Polisario blames UN for 'political deadlock' over Western Sahara
Pro-independence rebels fighting Morocco for Western Sahara said Saturday the United Nations was responsible for "political deadlock" over the disputed territory, on the 45th anniversary of their unilateral declaration of independence.
The Algeria-backed Polisario Front controls about a fifth of the vast, arid territory of Western Sahara, and is demanding a promised UN-run referendum on self-determination.
Morocco has offered autonomy but maintains the territory is a sovereign part of the kingdom.
"We ask the United Nations to urgently fulfill its promises: that of ridding Western Sahara of colonisation, in accordance with its Charter and its resolutions," Polisario Front leader Brahim Ghali said in a speech at a refugee camp.
"The Polisario Front tried for 29 years to avoid war by making concessions, but it has faced a total absence of cooperation both from the Moroccan side and the UN," added senior Polisario official Khatri Addouh, cited by official Sahrawi news agency SPS.
The UN is responsible for the "political deadlock" on the Sahrawi question due to its "laxity" in the face of Morocco, Addouh was quoted as saying from a Sahrawi refugee camp near the Algerian desert town of Tindouf.
The Polisario fought a war of independence with Morocco from 1975 to 1991 and its leaders proclaimed the Sahrawi Arab Democratic Republic (SADR) on February 27, 1976.
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The UN has repeatedly failed to find a lasting settlement since it brokered a ceasefire on the line of control in 1991.
UN-led negotiations involving Morocco and the Polisario, with Algeria and Mauritania as observers, have been suspended since March 2019.
On Saturday in Tindouf, Polisario armed forces marched in a military parade attended by Sahrawi leaders to mark the anniversary.
Soldiers marched behind a woman draped in a Sahrawi flag, wearing masks to protect against the coronavirus.
'Keeping up the struggle'
Tensions rose sharply in November when Morocco sent troops into a buffer zone to reopen the only road leading from Morocco to Mauritania and the rest of West Africa, after the separatists had blocked it the previous month.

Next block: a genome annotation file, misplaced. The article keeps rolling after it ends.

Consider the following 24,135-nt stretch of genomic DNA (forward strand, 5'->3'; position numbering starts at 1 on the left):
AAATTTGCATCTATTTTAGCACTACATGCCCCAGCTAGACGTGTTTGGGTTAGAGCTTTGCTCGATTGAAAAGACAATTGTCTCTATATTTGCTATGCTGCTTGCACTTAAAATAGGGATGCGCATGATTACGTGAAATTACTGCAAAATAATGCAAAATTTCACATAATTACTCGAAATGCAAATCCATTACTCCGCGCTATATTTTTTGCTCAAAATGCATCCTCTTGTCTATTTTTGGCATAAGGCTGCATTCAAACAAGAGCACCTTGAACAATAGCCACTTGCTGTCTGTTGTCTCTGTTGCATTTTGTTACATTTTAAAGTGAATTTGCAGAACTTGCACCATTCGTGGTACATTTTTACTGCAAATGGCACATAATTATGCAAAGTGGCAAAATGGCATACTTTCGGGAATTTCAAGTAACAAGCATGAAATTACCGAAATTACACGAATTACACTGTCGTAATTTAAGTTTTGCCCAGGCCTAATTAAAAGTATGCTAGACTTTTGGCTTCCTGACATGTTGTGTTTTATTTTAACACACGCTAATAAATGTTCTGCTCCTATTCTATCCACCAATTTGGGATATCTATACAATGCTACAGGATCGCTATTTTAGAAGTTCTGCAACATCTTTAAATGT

The Polisario responded by declaring the 1991 UN-backed ceasefire null and void, arguing the road had not existed when the truce was signed and was therefore illegal.
The two sides have since exchanged regular fire along the demarcation line, though claims are difficult to independently verify in the hard-to-access area.
"The Sahrawi people will keep up their struggle for justice and to liberate Sahrawi territory from the Moroccan presence," Brahim Ghali, president of the self-proclaimed SADR, said Saturday from the Aousserd refugee camp.
Rabat has won the recognition of its claim to sovereignty over the entire disputed territory from numerous countries, which have opened consulates in Western Sahara.
The Polisario considers the opening of the missions a "violation of international law and an attack on the legal status of Western Sahara as a non-autonomous territory".
In December, Morocco normalised ties with Israel in a diplomatic quid pro quo that saw Washington back Moroccan rule over Western Sahara, a move that infuriated the Polisario.
Despite the move, the UN insists its position on the territory remains "unchanged".
The Sahrawis hope the administration of US President Joe Biden will revisit the decision, which they say "violates all decisions and resolutions of all international bodies".
The Britain-sized territory is home to about one million people.
During a meeting Thursday with Algerian President Abdelmadjid Tebboune, Ghali, who is also the Polisario secretary-general, decried "the silence of the international community" on the Western Sahara question.
He called on international human rights organisations to go to the former Spanish colony "to protect defenceless Sahrawi citizens".